Got the gas outlet installed last night. Hopefully the last time I have to take the main feed sump off, but I took some pics of the inside while I had it open to see what the feedstock is doing so far, in a semi-aerobic composting environment.
It actually doesn't smell very bad- a bit earthy. You can see a lot of it floats and has formed a pretty substantial scum cap on the water surface. This is about 1/3 full so there's lots of room for more feedstock and water can be added to keep the water seal intact. Float-y material is being pushed down the feed sump to below this cap and then floating up underneath it, by means of the sump extending below the surface and using a plunger to get the feedstock inserted. As long as it stays moist I imagine the methanogenic bacteria will continue to work on it. But I do see a benefit to a stirring mechanism (which I don't currently have.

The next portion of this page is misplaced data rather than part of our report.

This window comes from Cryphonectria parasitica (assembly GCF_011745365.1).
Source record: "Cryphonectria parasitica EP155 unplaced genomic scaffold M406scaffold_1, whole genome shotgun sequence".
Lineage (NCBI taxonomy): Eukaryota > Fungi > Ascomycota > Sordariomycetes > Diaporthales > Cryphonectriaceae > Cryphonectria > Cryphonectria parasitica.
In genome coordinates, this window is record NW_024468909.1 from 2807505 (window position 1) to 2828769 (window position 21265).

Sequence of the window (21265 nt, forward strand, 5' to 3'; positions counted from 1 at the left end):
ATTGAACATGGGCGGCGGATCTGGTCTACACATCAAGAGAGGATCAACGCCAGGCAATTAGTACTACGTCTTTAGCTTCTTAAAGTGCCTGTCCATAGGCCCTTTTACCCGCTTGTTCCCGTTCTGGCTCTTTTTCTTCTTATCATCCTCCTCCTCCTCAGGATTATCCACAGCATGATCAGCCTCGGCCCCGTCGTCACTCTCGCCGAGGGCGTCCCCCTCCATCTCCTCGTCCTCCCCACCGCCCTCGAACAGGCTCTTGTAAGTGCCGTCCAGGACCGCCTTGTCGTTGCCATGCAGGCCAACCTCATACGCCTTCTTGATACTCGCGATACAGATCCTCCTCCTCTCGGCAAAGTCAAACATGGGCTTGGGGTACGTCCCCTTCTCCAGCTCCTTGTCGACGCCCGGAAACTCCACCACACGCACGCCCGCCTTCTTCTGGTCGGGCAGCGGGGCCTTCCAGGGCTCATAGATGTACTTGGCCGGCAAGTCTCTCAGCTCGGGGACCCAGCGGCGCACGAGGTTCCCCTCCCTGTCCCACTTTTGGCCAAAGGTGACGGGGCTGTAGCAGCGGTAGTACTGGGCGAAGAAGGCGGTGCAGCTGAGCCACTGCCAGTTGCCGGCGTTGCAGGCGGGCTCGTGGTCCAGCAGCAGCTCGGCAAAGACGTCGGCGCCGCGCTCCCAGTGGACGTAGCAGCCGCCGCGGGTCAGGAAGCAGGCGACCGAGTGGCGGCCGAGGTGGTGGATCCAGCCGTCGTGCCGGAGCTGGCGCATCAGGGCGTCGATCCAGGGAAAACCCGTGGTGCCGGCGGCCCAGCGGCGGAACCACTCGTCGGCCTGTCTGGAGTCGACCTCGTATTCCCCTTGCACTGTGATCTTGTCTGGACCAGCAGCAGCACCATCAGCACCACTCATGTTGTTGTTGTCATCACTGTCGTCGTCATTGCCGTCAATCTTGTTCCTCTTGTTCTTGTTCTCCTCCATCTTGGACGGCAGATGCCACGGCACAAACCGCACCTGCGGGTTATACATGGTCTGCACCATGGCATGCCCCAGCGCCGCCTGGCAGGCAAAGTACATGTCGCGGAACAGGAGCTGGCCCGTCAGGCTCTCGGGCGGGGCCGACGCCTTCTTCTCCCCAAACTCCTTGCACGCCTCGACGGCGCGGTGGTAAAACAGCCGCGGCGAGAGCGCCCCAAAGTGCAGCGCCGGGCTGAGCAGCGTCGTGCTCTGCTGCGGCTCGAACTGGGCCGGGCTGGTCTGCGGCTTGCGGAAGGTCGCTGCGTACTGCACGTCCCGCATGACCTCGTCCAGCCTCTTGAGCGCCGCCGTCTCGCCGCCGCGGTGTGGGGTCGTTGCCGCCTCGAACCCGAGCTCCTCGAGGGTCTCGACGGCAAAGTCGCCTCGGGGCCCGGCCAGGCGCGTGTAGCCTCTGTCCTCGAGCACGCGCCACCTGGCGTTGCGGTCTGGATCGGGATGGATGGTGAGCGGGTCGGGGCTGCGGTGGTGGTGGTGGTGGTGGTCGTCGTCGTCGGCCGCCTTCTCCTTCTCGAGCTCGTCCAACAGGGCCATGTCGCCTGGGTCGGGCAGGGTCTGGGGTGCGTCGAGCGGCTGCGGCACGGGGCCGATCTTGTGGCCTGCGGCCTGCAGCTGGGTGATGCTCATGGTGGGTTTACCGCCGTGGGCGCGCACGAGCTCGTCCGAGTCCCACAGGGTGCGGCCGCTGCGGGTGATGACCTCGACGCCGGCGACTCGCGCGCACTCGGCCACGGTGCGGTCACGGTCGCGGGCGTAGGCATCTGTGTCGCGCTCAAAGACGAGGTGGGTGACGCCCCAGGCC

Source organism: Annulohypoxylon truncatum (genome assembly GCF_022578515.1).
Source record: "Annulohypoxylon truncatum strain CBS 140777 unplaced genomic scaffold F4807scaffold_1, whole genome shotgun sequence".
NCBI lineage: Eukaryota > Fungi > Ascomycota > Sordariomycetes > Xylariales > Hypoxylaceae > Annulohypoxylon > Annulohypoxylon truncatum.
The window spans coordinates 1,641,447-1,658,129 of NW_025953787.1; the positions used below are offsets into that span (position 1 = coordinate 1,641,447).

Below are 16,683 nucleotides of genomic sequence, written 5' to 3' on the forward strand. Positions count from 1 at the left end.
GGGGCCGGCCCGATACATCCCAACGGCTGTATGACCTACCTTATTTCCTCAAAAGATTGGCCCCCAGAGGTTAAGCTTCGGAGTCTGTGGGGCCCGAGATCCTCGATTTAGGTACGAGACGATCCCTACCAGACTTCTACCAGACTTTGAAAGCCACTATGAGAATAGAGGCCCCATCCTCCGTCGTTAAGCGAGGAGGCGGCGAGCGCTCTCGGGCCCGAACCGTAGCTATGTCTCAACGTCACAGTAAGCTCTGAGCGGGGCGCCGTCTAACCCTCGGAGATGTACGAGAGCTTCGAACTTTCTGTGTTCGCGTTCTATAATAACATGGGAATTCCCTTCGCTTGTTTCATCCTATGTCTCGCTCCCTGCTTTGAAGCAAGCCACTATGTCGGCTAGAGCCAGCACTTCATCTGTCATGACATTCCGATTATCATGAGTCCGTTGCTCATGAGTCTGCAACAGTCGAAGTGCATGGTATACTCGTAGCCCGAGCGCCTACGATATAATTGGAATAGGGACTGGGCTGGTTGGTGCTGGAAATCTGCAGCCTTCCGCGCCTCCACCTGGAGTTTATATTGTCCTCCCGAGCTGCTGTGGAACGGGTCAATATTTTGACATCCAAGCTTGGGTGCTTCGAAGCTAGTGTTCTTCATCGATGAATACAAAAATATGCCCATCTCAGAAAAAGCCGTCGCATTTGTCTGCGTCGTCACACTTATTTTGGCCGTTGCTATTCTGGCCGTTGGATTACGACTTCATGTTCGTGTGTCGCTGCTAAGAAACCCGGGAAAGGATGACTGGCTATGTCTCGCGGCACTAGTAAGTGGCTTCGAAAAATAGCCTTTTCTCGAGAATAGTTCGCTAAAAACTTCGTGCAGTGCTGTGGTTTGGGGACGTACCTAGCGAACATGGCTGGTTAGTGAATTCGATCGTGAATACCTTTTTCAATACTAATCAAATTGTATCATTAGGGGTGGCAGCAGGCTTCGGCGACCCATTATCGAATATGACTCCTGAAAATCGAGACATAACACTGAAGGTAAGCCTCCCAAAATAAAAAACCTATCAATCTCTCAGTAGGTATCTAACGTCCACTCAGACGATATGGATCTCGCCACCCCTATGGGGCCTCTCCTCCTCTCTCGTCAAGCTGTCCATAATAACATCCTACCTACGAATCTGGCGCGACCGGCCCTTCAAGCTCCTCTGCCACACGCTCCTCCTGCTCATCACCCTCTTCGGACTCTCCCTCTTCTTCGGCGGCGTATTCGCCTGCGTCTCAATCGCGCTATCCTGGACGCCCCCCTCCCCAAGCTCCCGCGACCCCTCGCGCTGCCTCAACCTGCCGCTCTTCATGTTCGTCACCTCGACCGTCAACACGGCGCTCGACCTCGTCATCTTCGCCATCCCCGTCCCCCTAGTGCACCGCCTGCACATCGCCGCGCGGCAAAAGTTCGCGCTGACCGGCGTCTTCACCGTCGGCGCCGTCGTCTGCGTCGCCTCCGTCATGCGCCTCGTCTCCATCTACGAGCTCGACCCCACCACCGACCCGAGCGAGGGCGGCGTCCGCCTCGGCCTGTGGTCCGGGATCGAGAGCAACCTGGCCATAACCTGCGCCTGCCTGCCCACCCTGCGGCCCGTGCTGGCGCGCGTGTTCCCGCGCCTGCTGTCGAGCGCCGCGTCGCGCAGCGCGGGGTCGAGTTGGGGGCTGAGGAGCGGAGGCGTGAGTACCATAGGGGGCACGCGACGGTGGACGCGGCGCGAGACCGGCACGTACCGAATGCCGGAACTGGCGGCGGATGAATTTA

I drilled a 1.25" diameter hole with the hole saw. That's just about the inside diameter of the threads on the bulkhead fitting. So it required a little clean-up and expansion to get the fitting through the hole, and the outside diamater of the threads didn't quite fit through.
The inside piece of the bulkhead adapter is reverse-threaded. Make sure you have a big enough wrench BEFORE you're stuck on top of your project reaching into the moist, smelly environment, and don't drop it into the goo.
Then it was a simple matter of putting in hose barb. I added an elbow so the soft clear tubing that will eventually be installed doesn't have to stand upright under its own support , since it will probably sag in warm weather and might cut off gas flow.
Next up is constructing my hydrogen sulfide filter and gas storage/delivery solution while the main tank 'cooks'. I still have lots of feedstock left to go in over time.